Self-managed Consul customers and those using Consul in diverse environments can seamlessly integrate with Consul Central. This integration brings enhanced observability, lifecycle management, and integration APIs, enriching the overall experience and expanding HashiCorp’s ecosystem of technology partners.

New: HashiCorp Vault Updates

Vault is HashiCorp’s highly regarded and widely used open-source tool and platform for secrets management and data protection. It provides a secure and centralized system for storing, accessing, and managing sensitive information, including passwords, API keys, certificates, and other confidential data.

At HashiConf, HashiCorp unveiled a series of innovative solutions to address critical challenges in secret management and security. These announcements come as organizations increasingly navigate the complexities of cloud adoption and the need for robust security measures.

One standout solution is “Vault Radar,” designed to assist organizations in discovering and inventorying their credentials and secrets across their environments. This tool sheds light on where secrets are scattered and streamlines the onboarding process into HashiCorp’s Vault, a leading secrets management solution. This innovative product acts as an accelerator, facilitating the migration of existing secrets while simplifying the adoption of Vault.

HashiCorp is also dedicated to closing the gap between self-managed and cloud-managed solutions. In this endeavor, the company has integrated advanced data protection features into its cloud-managed Vault, aligning it with its self-managed counterpart. This move ensures that customers enjoy feature parity, regardless of their chosen deployment model.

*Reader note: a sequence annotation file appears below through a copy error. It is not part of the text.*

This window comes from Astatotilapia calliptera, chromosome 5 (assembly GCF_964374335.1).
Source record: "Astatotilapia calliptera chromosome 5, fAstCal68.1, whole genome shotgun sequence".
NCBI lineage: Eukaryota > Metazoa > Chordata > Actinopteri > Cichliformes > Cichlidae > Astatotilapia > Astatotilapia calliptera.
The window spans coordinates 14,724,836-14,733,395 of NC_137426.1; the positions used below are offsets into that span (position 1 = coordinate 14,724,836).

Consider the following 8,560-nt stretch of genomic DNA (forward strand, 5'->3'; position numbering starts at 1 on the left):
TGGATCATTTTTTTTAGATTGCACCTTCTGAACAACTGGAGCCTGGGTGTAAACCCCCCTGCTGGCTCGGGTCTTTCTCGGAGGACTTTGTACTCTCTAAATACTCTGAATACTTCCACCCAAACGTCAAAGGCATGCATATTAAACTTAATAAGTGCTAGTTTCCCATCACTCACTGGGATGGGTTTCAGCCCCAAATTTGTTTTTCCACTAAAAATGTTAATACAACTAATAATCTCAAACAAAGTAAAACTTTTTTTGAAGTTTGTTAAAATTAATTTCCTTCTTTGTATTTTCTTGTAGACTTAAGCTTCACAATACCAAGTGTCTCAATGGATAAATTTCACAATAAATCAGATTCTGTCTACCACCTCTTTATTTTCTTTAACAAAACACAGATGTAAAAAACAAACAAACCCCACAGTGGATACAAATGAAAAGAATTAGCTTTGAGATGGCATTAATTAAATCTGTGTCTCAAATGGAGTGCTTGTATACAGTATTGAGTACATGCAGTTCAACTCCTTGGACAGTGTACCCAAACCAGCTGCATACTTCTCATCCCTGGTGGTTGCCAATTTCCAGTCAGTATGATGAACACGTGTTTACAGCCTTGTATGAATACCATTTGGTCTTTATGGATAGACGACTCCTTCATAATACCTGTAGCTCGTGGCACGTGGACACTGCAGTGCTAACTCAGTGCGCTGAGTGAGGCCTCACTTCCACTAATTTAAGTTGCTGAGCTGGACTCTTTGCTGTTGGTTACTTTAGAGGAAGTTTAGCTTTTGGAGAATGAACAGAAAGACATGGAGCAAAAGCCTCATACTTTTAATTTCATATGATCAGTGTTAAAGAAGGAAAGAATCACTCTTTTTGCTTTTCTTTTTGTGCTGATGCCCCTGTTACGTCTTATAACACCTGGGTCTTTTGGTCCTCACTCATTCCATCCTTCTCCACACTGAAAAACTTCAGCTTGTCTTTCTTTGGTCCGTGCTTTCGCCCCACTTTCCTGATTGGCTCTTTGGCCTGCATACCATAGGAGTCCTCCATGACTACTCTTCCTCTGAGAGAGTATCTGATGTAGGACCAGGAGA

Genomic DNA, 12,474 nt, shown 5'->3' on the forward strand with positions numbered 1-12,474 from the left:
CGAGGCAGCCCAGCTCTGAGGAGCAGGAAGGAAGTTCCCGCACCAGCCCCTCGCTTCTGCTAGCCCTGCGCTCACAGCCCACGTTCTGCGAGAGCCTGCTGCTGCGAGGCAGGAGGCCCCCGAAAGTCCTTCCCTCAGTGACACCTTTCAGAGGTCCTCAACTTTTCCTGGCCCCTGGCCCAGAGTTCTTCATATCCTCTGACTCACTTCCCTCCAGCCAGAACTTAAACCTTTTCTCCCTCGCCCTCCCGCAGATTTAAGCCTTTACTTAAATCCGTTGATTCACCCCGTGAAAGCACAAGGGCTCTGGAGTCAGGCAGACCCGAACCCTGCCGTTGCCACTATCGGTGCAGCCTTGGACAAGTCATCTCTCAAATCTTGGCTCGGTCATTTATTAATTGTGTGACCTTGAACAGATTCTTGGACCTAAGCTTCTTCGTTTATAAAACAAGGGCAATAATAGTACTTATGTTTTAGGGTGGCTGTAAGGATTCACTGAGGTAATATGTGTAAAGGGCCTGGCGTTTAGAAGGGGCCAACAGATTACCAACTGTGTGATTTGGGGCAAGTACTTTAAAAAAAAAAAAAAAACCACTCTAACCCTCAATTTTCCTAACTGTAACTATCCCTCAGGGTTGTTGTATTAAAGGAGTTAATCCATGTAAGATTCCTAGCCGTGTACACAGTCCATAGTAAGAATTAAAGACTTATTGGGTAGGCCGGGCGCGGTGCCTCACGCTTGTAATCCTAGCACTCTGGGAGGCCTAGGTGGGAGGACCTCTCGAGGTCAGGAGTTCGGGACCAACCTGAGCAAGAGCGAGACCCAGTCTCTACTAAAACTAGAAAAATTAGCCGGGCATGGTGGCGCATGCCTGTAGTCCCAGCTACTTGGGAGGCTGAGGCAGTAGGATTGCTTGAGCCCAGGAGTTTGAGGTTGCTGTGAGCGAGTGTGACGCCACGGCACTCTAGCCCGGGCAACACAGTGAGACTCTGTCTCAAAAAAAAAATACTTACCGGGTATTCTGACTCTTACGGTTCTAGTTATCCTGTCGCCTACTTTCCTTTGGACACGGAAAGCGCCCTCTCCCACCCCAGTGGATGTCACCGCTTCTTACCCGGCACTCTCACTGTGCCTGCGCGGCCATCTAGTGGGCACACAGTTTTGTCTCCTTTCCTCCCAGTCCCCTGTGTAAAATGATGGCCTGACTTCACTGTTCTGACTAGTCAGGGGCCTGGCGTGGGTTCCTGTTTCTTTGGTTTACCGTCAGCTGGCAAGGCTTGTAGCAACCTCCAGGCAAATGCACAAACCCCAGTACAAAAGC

The new “Vault Secrets” marks another milestone in HashiCorp’s offerings. Initially launched in beta, this product is now generally available, providing customers with a solution for managing secrets efficiently. Public pricing and tiered options offer flexibility to cater to varying organizational needs.

HashiCorp also introduced “Vault Secret Syncing,” a feature that simplifies secret management across fragmented environments. Many organizations use multipoint solutions for secrets management, creating complexity in change management, rotation, and auditing. Vault Secret Syncing allows organizations to consolidate secrets management within HashiCorp’s Vault, providing a unified workflow for these critical tasks.